what we call the power of two. And we'll be releasing a report in a couple of weeks around the power of two retailers joining hands to a give the shopper who's doing curbside pickup or online delivery, a reason to go into the store, I give Target credit. They have created a very disruptive presence for alter, but not physically intrusive, it's just the bright orange. So it's very well done. It's well with the beauty advisor knew the Ulta line, I don't know whether she was from Ulta or in Target. And it's so you forget that you could not get a Mac, lipstick at Target if Ulta was not there. You couldn't get Tarte
couldn't get Clinique
and they're all right there. They thought through the details. They took the best displays from Ulta, or the things that people associate with Ulta, the minis, and the Trending Now, and they made sure that they're very highly visible. The beauty advisor also has a little checkout stand. And just like in Sephora, she checks you out right at that little desk. And she will check out your whole cart,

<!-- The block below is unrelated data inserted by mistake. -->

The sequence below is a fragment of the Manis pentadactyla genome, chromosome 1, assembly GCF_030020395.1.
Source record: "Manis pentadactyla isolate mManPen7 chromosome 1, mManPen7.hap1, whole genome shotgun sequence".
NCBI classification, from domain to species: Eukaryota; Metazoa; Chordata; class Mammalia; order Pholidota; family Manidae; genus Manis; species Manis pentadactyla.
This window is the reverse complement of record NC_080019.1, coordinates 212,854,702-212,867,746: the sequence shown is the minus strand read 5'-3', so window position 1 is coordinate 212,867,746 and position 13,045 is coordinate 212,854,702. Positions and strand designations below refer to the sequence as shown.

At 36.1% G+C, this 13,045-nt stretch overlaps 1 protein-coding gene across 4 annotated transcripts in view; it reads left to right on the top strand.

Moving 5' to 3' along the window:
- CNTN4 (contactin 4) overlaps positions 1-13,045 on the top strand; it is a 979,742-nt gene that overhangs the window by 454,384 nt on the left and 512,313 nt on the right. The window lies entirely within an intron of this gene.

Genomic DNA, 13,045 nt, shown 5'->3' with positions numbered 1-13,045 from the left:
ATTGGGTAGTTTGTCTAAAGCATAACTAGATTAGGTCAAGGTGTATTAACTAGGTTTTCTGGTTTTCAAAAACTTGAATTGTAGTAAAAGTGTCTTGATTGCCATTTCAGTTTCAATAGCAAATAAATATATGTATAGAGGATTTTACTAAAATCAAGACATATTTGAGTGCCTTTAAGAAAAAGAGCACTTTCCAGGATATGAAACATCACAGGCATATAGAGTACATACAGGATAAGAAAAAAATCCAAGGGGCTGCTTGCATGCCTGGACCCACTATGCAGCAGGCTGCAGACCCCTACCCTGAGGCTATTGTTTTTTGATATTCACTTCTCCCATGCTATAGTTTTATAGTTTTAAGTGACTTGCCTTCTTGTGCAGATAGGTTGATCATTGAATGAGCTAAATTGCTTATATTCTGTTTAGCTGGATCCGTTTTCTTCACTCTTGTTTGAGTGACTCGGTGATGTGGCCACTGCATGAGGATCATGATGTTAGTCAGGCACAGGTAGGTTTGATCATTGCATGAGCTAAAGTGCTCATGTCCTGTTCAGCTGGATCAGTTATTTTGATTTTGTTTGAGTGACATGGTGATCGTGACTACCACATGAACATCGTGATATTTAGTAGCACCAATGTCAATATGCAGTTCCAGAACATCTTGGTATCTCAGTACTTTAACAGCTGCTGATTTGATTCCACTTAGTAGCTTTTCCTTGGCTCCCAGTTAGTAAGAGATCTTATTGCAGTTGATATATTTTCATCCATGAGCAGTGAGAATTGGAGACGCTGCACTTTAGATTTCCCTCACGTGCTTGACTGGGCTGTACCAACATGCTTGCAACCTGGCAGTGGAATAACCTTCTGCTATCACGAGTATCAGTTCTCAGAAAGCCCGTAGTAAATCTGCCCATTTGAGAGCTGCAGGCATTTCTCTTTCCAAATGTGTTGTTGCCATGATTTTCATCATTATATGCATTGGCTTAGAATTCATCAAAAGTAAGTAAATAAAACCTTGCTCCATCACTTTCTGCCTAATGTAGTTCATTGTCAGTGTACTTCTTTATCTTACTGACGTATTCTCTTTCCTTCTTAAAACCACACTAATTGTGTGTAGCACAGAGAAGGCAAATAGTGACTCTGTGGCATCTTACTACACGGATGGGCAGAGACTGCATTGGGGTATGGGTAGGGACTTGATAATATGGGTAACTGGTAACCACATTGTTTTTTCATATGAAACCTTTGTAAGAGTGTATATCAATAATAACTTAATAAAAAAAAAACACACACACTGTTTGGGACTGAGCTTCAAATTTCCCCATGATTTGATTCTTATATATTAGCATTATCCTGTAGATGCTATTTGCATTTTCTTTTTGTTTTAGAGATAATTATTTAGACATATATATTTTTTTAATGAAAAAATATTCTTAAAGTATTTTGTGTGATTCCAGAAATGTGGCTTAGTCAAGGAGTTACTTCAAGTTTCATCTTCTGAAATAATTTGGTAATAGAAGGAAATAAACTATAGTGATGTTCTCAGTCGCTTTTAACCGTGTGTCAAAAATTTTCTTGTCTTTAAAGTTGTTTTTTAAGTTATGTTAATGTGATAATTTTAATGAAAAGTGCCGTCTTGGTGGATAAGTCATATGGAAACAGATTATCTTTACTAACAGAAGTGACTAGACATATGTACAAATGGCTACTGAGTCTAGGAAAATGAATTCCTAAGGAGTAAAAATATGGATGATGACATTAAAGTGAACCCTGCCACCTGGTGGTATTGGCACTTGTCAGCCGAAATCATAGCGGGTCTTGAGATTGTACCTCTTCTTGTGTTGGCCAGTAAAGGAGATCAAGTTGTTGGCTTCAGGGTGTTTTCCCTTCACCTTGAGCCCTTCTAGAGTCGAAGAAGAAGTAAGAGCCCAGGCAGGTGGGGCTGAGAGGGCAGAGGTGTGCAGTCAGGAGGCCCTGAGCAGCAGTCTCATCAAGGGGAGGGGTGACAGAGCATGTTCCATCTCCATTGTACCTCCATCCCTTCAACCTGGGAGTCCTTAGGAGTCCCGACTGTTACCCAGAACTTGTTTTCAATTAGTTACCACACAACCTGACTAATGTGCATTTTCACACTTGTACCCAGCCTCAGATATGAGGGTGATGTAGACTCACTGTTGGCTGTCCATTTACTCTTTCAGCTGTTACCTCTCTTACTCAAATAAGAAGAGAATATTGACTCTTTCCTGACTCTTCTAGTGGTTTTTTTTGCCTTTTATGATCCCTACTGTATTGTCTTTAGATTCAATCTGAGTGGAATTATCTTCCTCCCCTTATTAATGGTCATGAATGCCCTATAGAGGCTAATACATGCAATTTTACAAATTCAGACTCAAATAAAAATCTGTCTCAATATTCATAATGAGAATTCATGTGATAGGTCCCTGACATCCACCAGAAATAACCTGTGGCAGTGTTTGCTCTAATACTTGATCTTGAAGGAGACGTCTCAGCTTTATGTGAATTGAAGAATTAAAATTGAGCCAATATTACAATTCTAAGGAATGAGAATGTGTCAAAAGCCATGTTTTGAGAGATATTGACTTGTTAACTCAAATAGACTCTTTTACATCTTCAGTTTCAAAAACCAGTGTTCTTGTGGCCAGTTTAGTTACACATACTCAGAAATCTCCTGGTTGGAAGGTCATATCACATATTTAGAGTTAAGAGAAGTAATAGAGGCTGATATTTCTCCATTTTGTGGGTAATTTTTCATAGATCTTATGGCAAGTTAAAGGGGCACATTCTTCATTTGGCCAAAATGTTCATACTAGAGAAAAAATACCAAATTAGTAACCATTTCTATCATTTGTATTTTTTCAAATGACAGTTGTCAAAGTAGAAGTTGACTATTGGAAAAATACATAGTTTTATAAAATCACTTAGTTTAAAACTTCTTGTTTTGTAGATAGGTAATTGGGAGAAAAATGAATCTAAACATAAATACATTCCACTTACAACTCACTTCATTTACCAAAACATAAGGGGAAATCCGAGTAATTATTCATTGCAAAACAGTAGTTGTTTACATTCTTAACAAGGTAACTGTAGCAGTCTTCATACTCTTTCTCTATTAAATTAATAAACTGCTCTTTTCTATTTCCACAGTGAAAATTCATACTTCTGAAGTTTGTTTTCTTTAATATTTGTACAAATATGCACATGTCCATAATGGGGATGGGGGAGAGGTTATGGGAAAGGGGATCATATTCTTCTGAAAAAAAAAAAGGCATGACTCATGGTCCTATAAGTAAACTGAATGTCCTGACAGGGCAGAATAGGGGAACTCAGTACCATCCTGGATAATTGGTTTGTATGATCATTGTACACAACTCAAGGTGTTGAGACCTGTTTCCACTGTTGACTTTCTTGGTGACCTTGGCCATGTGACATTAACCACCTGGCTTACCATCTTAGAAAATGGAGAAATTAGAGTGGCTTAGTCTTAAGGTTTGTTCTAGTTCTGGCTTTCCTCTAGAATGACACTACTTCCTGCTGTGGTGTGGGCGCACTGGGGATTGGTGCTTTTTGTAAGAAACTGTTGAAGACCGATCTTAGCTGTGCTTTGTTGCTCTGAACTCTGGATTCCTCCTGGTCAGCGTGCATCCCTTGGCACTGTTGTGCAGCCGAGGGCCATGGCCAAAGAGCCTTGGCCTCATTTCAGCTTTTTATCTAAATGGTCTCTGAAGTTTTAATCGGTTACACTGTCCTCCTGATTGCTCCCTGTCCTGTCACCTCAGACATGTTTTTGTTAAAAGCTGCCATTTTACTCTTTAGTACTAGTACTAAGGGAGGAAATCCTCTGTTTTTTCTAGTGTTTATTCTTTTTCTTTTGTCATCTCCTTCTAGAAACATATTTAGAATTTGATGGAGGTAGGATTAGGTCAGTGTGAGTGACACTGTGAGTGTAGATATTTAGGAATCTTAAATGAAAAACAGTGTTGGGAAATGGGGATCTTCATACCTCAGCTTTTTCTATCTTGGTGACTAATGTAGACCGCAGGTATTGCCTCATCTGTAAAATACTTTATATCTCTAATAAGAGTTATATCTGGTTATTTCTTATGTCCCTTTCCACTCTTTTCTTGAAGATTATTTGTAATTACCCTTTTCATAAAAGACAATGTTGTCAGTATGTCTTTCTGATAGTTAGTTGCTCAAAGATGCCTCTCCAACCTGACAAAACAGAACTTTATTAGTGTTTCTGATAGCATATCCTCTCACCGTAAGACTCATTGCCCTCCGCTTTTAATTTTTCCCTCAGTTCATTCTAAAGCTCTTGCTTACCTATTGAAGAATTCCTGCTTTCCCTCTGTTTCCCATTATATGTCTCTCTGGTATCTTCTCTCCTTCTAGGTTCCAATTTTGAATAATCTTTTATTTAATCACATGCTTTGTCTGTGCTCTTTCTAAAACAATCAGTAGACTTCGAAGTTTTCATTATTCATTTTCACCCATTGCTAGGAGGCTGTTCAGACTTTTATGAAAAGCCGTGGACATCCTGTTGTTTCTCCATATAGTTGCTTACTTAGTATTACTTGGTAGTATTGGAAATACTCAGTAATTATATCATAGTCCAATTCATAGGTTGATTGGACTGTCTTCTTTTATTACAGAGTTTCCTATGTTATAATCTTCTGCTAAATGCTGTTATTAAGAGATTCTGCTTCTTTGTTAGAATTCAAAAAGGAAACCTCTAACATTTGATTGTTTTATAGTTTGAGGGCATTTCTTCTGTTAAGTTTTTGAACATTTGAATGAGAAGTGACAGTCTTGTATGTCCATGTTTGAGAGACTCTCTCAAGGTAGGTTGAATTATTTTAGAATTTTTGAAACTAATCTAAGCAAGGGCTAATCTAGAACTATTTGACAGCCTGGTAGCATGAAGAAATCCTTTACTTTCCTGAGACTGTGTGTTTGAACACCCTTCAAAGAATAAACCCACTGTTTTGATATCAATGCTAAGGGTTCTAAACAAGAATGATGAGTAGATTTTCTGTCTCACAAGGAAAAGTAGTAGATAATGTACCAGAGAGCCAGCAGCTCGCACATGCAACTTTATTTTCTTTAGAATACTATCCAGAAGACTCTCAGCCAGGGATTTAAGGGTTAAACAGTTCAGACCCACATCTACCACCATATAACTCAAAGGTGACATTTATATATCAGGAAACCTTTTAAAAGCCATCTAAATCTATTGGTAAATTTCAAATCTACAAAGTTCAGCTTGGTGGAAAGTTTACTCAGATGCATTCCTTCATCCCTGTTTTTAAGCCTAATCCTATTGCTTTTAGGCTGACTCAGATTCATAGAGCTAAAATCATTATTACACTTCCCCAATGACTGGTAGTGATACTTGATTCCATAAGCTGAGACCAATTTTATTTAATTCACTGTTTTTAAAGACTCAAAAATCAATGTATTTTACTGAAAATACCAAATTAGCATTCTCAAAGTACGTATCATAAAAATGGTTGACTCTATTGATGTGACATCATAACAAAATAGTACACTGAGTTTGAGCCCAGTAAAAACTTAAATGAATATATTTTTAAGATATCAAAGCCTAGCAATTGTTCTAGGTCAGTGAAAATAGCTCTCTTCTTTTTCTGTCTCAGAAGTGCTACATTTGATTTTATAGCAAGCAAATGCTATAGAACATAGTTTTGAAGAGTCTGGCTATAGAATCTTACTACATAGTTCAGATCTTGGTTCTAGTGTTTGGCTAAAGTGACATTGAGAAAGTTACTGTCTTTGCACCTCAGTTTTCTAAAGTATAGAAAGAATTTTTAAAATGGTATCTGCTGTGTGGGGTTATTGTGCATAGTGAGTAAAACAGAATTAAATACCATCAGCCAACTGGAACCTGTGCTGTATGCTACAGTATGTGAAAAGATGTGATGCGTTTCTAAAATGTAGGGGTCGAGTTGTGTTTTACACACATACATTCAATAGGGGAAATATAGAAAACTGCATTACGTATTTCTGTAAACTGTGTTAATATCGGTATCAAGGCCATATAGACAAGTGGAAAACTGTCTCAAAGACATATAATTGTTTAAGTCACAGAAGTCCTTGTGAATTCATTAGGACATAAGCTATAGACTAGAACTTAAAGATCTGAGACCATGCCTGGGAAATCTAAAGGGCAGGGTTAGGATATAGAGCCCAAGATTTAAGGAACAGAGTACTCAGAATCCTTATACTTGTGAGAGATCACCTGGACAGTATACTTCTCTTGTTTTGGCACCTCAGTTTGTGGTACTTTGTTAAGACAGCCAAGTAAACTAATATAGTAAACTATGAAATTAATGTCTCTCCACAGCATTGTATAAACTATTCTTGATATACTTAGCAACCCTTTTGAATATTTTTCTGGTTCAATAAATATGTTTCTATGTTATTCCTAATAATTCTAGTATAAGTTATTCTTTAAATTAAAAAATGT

if we understand how the traditional in the store trip has been now disrupted. And it's so easy for us to just sit it out desks order online and drive up and have it put in the trunk. If we really want people to get back into the physical space, we have to ask the question, what is the physical space for? Those kinds of examples of the power of two have to become really important, aside from customer experience, and people, unique merchandise all of those things that you can't necessarily get everywhere. So I think that's a really compelling learning. And actually, as Candace said, we will have one of our new Retail Safari® reports available on the power of two in the coming weeks. So again, go on to our website at WSLstrategicretail.com and look at our Retail Safaris and send us an email quickly text us call us. And we'll be able to share with you what's available in our retail Retail Safari® work. And then Candace, the last one that we've just looked at recently is the new Rite Aid test concept called RXevolution that's in Pennsylvania and New Hampshire. And that's a pretty impressive space right then and there. For those of you who have not yet seen it,